By Mary Mazzoni
In 2013, shoppers were reacquainted with the tragic story of their clothing when a massive factory collapse claimed the lives of more than 1,100 Bangladeshi garment workers.
The nonprofit Fashion Revolution, formed in response to that disaster, continues to track the apparel industry's progress on environmental stewardship and human rights. But four years later, big brands are still not doing enough to disclose their efforts to customers, the organization concluded in a recent report.
Consumers Against Toxic Apparel (CATA) increases awareness and educates consumers about the dangers of toxic apparel, connects the organic apparel community by partnering with organic companies nationwide and creates a resource that allows consumers to save money on their purchases. It’s the first campaign in the U.S. designed to bring attention to the growing concerns surrounding the non-regulated practices in the textile industry involving the saturated use of toxic chemicals in clothes.
How toxic are your clothes? Photo courtesy of Shutterstock
Instead of focusing on the big dirty textile industry and asking them to change the way they produce clothes, CATA is creating a community of small companies’ already producing clean, safe, organic and natural apparel. The key goal is to make it easy for conscious consumers to source and buy organic clothes—and also to show consumers who believe organic clothing is ugly, boring and unfashionable just how pretty, colorful and stylish the selections are today.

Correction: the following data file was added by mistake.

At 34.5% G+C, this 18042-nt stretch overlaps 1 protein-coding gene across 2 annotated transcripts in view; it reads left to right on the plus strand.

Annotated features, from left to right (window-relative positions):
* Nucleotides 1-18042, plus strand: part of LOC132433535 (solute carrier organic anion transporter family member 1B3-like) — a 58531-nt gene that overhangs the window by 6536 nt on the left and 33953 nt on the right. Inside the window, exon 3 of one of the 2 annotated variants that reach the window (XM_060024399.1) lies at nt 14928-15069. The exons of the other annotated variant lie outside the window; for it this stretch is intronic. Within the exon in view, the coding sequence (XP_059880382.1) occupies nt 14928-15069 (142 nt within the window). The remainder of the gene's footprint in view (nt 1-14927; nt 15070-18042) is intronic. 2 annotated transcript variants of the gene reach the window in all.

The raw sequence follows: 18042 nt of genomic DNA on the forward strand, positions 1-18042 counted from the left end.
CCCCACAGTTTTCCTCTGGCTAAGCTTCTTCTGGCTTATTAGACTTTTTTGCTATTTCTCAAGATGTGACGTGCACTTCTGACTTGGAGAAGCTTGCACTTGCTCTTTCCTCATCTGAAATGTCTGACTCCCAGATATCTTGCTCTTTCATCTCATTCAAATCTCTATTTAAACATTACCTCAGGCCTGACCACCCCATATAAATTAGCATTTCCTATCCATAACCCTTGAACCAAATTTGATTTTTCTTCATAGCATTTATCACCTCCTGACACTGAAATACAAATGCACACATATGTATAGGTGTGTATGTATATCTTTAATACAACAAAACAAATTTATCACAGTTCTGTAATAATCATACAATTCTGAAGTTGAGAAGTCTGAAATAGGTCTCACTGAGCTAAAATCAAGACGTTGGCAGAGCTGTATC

Most consumers have no idea what the phrase "organic apparel" really means. Organic apparel is fiber grown without the use of pesticides, herbicides and synthetic fertilizers. Organic fibers include cotton, linen, hemp and wool. In order for these natural fibers to be classified as organic they must go through rigorous third party certification. There are other natural fibers, such as nettle, soy, vegan silk, peace and wild harvested silk, that are not organically classified but make excellent sustainable choices for clothes provided they are dyed using natural or low impact dyes.
Why is the way we produce clothes such a big deal?
It has become a big deal because of the health implications associated with toxic apparel, the environmental impact, as well as the sustainability factor. How much longer can we produce things that are harmful to humans, animals and our environment that will never go away? The rhetorical question is Why would we? when nature has provided in abundance everything we need to dress well. The life cycle of textiles affects everyone and everything on Earth from start to finish and beyond disposal. It all begins with the fiber/fabric type.